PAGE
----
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Deciding How To Improve Your Career: Choose Your Direction

August 16, 2018 Careers No Comments Email Email

For many people, there comes a point when it is clear they are in need of a career change. This may be a gradual realisation that dawns over time, or the result of a singular defining moment – either way, the need for change is overwhelming.

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If you have experienced such a moment, you will likely be familiar with the following: you know you want change… but you’re not entirely sure what that change should be. Reaching the decision to pursue something new in your career is hard enough; now, you have to refine that desire into an actionable plan to move forward.

It’s fair to say that this is easier said than done. In an effort to provide some clarity, we’ve put together a simple guide to the basic options available to you if you decide to pursue a career change…

An upwards move

The most obvious career change isn’t necessarily a full change, but it can make a huge difference to your everyday working environment and your potential remuneration. Upwards moves are essentially promotions, either within your existing company or involving a move to a competitor: you will be working in the same field and sector, but in a more senior position.

You will usually need substantial experience to complete an upwards move. Alternatively, you can seek to undertake additional education with a specialization on management and leadership; these are essential skills for senior roles in almost any organization, so they should stand you in good stead when applying for next-level positions.

A sideways move

This choice is best applied if you began your career at an entry-level position; for example, as an administrator. When you have worked at an organization for a period of time, you will likely have come to know the ins and outs of how a company operates – and this, in turn, can help to refine your thinking regarding your future career path. For example, you may have worked in admin but noticed how exciting sales seems to be, or dealt with a good HR department and wondered what it would be like to work in that role yourself.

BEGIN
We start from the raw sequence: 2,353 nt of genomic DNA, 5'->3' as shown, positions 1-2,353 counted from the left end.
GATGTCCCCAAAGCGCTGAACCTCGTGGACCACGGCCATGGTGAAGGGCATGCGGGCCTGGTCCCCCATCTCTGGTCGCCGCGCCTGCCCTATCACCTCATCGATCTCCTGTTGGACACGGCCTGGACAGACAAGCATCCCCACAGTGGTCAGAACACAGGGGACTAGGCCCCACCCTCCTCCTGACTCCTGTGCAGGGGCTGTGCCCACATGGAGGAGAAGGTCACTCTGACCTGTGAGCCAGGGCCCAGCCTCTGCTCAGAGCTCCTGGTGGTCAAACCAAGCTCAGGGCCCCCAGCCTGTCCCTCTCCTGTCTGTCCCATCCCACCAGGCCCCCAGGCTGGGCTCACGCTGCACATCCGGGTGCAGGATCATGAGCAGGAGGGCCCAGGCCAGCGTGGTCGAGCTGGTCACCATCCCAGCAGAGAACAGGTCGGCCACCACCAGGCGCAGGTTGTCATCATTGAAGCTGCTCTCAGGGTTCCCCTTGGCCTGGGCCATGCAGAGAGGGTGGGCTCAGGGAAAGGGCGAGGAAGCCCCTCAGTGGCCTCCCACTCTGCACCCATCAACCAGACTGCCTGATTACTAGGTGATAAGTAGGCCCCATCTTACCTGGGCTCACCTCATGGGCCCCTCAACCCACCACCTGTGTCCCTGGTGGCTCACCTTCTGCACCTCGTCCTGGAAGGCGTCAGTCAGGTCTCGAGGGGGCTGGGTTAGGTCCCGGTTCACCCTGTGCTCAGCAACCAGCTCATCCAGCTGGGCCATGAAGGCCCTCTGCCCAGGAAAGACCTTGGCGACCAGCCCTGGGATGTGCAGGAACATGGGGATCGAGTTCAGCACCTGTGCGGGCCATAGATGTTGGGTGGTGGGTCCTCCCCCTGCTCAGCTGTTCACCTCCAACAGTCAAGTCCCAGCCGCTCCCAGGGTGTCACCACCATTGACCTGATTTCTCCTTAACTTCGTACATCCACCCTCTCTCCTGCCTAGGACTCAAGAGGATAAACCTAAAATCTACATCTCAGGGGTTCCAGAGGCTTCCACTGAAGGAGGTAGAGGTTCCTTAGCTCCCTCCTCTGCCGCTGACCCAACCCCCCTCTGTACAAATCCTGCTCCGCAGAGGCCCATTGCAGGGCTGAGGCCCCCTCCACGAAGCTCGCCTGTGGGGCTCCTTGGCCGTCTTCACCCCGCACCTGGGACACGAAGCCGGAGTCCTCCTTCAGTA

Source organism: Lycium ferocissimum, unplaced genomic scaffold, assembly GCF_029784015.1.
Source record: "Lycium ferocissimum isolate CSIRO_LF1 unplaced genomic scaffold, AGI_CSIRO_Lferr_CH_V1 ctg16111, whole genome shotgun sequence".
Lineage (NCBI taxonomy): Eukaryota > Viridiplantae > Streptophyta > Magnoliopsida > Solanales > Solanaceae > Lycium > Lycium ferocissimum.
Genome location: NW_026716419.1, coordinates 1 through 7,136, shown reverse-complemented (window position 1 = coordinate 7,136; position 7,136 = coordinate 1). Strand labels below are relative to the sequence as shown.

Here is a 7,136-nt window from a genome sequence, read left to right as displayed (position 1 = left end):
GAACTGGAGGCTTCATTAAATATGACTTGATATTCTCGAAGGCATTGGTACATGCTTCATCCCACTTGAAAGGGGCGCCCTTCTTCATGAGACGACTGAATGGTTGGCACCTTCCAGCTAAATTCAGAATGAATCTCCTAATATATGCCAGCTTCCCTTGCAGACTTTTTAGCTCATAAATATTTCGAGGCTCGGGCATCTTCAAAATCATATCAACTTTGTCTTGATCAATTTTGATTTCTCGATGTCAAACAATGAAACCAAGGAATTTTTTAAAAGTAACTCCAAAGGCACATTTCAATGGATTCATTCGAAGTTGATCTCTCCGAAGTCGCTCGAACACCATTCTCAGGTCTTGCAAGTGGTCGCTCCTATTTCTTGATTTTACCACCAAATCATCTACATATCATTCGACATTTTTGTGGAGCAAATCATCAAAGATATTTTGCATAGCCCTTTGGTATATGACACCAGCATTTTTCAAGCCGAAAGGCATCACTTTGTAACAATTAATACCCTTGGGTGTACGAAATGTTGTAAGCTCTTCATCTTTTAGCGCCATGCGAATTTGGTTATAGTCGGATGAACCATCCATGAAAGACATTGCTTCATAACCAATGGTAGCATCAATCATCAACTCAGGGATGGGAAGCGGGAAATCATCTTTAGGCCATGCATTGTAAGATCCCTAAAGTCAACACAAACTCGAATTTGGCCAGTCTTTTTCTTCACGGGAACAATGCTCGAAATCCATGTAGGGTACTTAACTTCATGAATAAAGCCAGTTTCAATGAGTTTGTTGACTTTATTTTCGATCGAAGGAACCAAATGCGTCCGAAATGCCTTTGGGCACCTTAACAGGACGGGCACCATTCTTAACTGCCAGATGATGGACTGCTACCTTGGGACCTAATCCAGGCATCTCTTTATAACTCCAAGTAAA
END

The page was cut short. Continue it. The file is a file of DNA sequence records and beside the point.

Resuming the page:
While you are not moving “up” the ranks, you are moving into a more specialized field; as a result, you will often require additional qualifications or training to complete a sideways move. This may involve undertaking a course on the psychology of selling, or deciding to get a Masters degree in HR from RMIT or similar to allow you to make the sideways move to a more specific role within an organization. This further education may be time-consuming, but it can provide you with the background knowledge you need to truly change your career for the better.

A backwards move

The idea of a backwards move may seem like an odd one, but we’re talking about career change, not just improvement. Sometimes, moving your career a step back can actually be a good choice.

If you have been working in a management role, the idea of returning to entry-level work is unlikely to be inviting. However, what this move can do is provide you with time. Management and senior roles tend to involve a huge amount of time even outside of office hours, which can greatly restrict your ability to obtain further qualifications or even just research alternative career options. By moving backwards, to an entry-level position, your stress levels and the demands on your time will be minimized. This can provide you with the freedom you need to truly determine what you want next from your working life; be that studying, taking a career break to go travelling, or completely retraining.

You may be wondering why you should move backwards to an entry-level role rather than just quit your job. There are two reasons for this: first and foremost, you have to be in a sound financial position to be able to do this. Secondly, “taking a few months to consider my options” doesn’t look great on a resumé. It is usually preferable to stay employed, with a steady income stream, in a simplified role, than outright quit altogether. However, if you would rather quit your day job so as to focus on considering your options – and you have the financial security to make this viable – then this may also be a viable “backwards”-style step to take.

Final thoughts

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If you have come to the conclusion that there needs to be a significant change in your career, the options above may help to refine your thinking. With a clear sense of direction in mind, you can pursue the next steps of the career change that you have been hoping to achieve – good luck!

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